Given the millions of families in thousands of communities whose financial foundations were needlessly ripped apart as these regulatory agencies either slept through the creation of the financial bubble or facilitated the move toward the inexorable burst, it is hard to argue against a "ripping apart" -- or, more accurately, a sensible restructuring -- of these agencies in ways that protect consumers and the economy.

Plus, allowing states to regulate banks is a key component of stopping corporate crime. The state are often the first entities to observe on-the-ground malfeasance by major banks; thus they are quicker to act.

In a letter from Bean's own Attorney General, Illinois Attorney General Lisa Madigan , says:

National banks and thrifts claim that allowing states to enact tougher laws will result in a too great a burden on the system. The argument is disingenuous. Many of these lenders are multinational companies that currently have to comply with a vast array of varying rules both inside and outside our nation's borders. In fact, as demonstrated by the swollen dockets of our state's foreclosure courts, national banks seem to have no problem complying with the varying state and local laws governing foreclosure process.

In fact, not allowing states to pass tough laws on predatory lending was one of the reasons for the financial crisis, Madigan argues:

Federal laws have frequently stymied state reform efforts. These laws preempted states from regulating certain risky loan terms and features. It was precisely these types of features that led to widespread abuses in the mortgage lending market. State attorney generals saw the abuses of prepayment penalties, which often locked burrowers into unaffordable sub-prime mortgages. Yet federal preemption barred the states from enacting tougher laws to address these abuses, even as applied to those entities we regulate.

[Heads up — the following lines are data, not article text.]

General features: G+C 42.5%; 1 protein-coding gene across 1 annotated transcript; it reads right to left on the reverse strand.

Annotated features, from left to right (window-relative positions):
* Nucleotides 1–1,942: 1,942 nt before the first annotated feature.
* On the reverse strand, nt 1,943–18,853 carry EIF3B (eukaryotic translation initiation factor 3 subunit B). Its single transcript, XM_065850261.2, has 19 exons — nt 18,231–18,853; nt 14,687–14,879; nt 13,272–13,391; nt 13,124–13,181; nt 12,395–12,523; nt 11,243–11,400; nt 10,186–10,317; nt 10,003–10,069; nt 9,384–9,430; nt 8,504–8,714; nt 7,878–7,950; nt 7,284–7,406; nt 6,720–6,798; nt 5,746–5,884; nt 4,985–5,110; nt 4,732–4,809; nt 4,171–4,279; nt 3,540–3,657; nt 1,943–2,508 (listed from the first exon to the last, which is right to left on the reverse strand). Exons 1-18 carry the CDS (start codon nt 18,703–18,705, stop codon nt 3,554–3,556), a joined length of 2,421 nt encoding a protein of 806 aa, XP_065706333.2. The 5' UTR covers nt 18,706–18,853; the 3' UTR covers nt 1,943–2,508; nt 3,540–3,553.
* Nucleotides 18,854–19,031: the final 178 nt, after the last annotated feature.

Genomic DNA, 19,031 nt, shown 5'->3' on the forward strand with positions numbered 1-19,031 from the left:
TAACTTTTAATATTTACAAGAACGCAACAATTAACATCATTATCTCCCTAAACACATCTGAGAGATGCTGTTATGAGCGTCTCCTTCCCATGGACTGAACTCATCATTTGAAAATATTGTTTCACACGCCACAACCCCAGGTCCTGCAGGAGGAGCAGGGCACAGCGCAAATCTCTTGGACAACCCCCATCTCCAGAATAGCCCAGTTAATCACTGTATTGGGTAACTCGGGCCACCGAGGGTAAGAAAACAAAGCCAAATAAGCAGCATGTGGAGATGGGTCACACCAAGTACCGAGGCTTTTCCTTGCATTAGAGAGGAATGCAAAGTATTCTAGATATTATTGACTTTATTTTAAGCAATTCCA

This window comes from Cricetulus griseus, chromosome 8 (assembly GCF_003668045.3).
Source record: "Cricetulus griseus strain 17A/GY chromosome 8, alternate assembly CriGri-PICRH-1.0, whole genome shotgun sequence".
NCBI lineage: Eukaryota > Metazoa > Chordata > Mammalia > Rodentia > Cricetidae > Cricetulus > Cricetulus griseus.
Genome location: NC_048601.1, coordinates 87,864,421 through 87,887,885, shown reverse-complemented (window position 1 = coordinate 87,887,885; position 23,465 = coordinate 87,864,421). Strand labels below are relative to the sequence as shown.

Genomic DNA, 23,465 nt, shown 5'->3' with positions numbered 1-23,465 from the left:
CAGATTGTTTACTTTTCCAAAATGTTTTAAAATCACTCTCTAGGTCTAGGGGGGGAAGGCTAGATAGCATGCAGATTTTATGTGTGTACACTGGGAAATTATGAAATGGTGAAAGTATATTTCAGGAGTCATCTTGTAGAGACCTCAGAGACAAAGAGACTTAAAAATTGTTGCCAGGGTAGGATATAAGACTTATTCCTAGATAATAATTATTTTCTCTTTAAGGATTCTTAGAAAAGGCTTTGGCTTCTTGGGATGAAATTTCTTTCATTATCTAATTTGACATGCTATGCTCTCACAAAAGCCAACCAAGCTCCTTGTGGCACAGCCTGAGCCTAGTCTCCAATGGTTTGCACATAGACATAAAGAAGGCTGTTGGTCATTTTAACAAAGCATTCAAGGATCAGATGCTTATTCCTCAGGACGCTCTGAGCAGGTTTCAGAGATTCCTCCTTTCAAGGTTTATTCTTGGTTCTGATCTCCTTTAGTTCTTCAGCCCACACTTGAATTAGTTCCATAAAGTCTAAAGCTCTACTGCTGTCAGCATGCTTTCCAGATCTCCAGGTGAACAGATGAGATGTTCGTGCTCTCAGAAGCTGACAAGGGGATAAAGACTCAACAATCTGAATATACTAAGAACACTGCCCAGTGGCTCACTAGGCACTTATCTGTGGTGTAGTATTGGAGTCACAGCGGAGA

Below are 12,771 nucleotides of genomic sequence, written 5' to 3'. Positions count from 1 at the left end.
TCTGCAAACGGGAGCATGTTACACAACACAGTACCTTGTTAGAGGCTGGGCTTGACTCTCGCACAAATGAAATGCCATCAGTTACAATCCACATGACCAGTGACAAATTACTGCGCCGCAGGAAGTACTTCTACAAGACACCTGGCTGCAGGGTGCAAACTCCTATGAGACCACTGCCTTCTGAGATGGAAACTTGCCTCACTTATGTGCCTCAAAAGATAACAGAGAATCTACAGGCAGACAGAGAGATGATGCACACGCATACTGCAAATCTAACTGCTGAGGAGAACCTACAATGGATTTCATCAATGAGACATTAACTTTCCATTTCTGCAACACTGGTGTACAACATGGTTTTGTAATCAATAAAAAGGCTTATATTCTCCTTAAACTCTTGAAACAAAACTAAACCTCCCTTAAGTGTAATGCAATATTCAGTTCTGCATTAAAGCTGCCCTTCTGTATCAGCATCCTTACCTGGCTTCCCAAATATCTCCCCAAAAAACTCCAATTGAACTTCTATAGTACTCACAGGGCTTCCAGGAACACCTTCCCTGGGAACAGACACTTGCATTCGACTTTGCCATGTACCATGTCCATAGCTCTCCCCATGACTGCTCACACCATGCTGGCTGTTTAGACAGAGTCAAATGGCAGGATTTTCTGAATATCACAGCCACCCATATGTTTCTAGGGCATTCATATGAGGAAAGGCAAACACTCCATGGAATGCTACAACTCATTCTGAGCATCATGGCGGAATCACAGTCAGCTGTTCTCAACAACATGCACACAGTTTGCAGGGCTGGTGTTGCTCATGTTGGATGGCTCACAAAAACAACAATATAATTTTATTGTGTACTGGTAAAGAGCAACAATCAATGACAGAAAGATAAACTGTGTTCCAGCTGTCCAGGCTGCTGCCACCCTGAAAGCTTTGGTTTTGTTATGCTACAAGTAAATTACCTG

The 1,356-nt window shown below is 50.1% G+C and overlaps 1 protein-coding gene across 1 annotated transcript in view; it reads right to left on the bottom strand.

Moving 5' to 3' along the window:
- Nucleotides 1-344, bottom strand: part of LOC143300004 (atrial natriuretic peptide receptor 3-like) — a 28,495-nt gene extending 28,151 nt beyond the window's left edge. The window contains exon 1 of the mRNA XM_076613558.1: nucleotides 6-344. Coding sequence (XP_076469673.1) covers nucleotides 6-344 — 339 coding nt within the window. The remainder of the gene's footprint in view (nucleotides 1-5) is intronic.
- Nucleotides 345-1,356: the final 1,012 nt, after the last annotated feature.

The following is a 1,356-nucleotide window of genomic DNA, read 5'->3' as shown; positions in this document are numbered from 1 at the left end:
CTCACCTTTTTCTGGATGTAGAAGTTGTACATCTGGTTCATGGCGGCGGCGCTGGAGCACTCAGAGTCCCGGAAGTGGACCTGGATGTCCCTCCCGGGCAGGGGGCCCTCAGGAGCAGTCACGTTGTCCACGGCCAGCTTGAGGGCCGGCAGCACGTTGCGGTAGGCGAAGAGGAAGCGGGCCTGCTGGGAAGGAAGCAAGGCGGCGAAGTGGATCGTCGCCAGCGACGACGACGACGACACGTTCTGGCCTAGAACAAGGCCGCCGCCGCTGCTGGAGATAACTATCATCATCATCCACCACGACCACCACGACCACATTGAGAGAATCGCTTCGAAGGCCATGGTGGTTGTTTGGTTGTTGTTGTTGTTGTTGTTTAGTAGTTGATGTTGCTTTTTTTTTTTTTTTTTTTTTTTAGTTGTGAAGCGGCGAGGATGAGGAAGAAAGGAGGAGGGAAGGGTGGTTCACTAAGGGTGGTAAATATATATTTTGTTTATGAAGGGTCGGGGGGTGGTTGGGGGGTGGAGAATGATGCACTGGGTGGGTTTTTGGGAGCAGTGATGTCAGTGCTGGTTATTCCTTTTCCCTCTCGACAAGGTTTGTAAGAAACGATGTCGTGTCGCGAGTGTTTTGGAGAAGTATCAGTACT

This whole argument that allowing states as well as the federal government to regulate banks will hurt the economy is completely bogus. When you talk to bankers privately, they will acknowledge that they are not afraid of the administrative costs of 50 state rules. Companies have to deal with different laws in 50 different states when it comes to safety, labor practices and a host of other areas. It's standard practice for them, and in some cases, they will argue in favor of state over federal regulation when it's in their bottom-line interest to do so.

The real story is that these financial institutions just don't want more rules that will clamp down on the profits they make from predatory lending. They certainly don't want to have to pay for lobbying in 50 states. The banks have decided that buying off Melissa Bean is a lot cheaper than buying off state legislatures.

We won't let the banks get away with this. The American public is awake to the game that Wall Street is playing and we will hold people like Melissa Bean accountable for her work on behalf of the banks. The banks may be funding her political campaign but her paycheck still comes from us. It's time to tell Bean to work for her constituents, not Wall Street.